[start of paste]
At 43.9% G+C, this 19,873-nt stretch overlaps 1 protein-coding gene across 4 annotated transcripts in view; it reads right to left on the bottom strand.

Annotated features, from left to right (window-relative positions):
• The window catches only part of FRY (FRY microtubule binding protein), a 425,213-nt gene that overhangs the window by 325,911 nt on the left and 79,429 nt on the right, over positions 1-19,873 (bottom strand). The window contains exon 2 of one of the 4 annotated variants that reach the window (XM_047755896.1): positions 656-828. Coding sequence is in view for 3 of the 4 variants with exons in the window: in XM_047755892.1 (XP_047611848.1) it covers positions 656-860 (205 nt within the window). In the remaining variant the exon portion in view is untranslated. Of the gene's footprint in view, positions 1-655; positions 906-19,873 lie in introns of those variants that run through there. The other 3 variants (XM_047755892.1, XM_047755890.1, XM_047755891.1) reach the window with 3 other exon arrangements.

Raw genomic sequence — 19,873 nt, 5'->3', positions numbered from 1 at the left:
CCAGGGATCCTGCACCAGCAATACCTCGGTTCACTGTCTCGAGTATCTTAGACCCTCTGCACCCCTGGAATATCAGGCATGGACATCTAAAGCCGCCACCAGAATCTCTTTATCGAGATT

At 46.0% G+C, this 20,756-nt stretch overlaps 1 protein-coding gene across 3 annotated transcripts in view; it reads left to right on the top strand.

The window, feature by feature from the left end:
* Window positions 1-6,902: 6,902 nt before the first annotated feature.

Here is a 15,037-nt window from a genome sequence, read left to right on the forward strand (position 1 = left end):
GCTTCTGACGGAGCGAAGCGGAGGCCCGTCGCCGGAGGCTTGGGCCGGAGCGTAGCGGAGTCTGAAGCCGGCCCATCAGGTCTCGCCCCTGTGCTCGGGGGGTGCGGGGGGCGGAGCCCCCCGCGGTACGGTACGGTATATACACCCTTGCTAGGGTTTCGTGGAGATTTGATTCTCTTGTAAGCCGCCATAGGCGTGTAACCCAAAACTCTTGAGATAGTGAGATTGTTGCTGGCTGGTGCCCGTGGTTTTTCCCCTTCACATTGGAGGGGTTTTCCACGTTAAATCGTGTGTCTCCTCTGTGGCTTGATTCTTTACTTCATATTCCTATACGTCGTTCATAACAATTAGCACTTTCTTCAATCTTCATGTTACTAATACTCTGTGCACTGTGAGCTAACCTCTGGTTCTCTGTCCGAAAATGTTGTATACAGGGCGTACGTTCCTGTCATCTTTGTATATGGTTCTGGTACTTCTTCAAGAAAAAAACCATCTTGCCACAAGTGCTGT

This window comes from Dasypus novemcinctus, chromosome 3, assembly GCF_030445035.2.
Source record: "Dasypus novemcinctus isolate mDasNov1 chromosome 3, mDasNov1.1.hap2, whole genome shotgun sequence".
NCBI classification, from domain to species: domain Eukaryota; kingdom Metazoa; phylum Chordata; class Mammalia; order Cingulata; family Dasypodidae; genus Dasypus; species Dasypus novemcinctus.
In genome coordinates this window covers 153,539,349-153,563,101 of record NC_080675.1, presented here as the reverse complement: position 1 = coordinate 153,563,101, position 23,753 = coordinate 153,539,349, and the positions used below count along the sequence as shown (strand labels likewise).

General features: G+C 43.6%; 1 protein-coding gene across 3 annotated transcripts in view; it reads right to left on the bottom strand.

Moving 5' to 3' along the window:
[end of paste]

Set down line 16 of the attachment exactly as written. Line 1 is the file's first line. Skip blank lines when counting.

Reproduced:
Moving 5' to 3' along the window: